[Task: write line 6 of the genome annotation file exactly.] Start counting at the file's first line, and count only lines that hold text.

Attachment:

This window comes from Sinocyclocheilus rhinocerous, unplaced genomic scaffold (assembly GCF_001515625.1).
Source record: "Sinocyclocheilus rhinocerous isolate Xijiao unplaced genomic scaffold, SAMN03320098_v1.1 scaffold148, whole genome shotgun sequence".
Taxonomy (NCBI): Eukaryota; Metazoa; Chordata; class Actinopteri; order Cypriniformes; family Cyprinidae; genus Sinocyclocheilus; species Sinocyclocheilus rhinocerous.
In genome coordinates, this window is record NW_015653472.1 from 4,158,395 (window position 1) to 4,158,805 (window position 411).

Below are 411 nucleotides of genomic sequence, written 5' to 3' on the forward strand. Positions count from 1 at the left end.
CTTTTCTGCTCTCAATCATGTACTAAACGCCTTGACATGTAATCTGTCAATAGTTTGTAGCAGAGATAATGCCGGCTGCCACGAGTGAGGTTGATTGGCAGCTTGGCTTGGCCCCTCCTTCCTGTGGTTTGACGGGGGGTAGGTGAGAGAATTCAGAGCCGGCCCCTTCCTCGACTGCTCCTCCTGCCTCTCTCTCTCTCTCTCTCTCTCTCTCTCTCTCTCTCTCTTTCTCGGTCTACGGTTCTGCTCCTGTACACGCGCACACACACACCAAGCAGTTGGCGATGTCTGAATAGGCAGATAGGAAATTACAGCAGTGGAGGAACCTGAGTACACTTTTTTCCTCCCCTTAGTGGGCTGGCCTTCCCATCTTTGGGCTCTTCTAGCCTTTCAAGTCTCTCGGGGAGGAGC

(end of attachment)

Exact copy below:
CTTTTCTGCTCTCAATCATGTACTAAACGCCTTGACATGTAATCTGTCAATAGTTTGTAGCAGAGATAATGCCGGCTGCCACGAGTGAGGTTGATTGGCAGCTTGGCTTGGCCCCTCCTTCCTGTGGTTTGACGGGGGGTAGGTGAGAGAATTCAGAGCCGGCCCCTTCCTCGACTGCTCCTCCTGCCTCTCTCTCTCTCTCTCTCTCTCTCTCTCTCTCTCTCTCTTTCTCGGTCTACGGTTCTGCTCCTGTACACGCGCACACACACACCAAGCAGTTGGCGATGTCTGAATAGGCAGATAGGAAATTACAGCAGTGGAGGAACCTGAGTACACTTTTTTCCTCCCCTTAGTGGGCTGGCCTTCCCATCTTTGGGCTCTTCTAGCCTTTCAAGTCTCTCGGGGAGGAGC